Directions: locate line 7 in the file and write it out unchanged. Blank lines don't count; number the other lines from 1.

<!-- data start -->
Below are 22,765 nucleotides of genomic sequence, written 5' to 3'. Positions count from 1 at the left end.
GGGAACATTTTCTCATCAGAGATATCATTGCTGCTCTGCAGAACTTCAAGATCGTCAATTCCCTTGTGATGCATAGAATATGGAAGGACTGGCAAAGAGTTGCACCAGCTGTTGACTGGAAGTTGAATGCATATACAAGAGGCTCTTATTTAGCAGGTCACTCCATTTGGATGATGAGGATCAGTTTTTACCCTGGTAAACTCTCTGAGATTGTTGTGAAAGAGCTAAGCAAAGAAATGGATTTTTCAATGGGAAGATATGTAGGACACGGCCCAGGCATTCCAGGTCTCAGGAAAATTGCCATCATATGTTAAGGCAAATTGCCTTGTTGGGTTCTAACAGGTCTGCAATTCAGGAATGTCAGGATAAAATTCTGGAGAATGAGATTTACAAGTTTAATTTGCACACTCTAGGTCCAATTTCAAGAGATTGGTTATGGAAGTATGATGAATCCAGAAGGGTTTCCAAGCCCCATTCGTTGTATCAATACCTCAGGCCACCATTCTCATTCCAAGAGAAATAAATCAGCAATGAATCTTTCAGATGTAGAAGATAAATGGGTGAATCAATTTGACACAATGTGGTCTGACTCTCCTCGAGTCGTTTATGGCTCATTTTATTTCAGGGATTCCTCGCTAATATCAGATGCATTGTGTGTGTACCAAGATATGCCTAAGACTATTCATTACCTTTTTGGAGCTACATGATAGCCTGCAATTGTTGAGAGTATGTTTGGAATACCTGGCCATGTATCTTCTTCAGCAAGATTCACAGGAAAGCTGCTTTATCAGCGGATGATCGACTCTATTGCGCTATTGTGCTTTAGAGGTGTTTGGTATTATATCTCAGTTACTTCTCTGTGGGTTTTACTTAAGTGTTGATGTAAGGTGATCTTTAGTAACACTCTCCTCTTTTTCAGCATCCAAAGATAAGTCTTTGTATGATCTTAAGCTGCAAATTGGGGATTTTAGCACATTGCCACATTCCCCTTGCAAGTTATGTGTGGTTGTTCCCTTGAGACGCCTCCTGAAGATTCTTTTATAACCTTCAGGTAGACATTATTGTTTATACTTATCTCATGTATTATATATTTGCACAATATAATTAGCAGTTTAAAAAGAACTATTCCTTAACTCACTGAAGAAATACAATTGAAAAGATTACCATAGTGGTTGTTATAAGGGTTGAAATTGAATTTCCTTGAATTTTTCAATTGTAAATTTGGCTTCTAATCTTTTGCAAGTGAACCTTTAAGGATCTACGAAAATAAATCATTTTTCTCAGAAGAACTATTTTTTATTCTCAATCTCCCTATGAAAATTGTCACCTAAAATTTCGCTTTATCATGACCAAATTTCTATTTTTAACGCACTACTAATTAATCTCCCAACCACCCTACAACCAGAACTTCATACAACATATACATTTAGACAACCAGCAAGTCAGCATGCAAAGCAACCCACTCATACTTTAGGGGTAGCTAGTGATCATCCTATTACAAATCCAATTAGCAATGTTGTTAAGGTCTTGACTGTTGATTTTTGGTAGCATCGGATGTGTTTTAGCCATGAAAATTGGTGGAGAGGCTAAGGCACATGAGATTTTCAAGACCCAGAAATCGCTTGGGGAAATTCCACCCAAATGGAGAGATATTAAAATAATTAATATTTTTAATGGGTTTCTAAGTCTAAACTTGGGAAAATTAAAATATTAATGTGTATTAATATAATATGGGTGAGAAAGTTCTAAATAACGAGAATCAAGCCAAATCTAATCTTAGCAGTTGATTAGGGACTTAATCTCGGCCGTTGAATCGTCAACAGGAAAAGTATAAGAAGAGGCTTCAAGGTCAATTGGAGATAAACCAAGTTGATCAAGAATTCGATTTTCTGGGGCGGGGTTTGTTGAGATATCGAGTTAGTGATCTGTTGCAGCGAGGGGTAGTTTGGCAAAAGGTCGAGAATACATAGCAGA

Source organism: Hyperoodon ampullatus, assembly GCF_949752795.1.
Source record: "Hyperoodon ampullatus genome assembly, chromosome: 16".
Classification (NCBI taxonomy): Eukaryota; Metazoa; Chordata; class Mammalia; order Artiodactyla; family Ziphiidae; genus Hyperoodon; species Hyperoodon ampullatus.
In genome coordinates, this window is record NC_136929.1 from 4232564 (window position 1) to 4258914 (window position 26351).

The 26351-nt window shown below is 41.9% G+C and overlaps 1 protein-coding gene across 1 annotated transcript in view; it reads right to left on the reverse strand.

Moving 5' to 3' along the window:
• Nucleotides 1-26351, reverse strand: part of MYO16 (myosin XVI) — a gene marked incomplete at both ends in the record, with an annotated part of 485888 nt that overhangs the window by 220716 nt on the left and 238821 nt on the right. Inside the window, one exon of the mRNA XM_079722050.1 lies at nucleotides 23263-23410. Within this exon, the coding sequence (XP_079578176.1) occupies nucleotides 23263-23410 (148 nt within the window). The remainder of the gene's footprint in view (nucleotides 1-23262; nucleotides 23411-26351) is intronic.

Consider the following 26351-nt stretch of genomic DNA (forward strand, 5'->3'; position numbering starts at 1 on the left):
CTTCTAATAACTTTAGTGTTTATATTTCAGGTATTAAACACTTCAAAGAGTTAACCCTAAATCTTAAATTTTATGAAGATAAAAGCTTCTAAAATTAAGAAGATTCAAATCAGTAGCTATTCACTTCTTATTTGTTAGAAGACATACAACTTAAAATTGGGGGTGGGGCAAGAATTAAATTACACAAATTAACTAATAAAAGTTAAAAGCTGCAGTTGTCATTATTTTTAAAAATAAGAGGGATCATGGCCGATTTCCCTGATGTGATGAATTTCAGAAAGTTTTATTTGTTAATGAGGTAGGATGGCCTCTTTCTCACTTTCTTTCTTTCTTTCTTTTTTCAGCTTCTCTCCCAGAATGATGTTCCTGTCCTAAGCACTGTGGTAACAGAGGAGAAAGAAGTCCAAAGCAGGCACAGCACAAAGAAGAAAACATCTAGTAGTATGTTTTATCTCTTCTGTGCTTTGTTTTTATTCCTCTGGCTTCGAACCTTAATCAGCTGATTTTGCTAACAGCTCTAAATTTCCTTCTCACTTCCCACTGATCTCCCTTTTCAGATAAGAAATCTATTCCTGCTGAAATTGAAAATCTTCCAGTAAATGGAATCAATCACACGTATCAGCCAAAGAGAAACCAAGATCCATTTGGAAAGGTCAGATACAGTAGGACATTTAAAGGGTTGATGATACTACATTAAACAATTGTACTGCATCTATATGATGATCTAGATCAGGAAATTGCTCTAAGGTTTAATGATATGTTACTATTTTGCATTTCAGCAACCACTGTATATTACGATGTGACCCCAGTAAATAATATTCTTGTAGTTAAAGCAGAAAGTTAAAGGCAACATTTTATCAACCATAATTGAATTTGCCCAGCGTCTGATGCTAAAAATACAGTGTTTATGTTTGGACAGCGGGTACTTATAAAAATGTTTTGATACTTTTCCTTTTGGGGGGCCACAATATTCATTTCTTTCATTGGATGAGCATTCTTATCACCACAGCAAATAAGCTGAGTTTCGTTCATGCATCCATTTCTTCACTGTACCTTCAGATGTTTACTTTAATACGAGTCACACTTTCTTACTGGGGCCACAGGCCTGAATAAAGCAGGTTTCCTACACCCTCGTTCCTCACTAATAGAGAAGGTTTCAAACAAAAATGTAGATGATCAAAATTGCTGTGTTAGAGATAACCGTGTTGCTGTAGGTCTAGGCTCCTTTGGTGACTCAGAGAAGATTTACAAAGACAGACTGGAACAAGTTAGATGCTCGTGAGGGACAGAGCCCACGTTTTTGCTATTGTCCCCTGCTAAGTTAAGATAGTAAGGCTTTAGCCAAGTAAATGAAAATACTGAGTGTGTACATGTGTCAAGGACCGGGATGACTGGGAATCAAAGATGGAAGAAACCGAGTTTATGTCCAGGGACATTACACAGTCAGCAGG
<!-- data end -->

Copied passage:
The 26351-nt window shown below is 41.9% G+C and overlaps 1 protein-coding gene across 1 annotated transcript in view; it reads right to left on the reverse strand.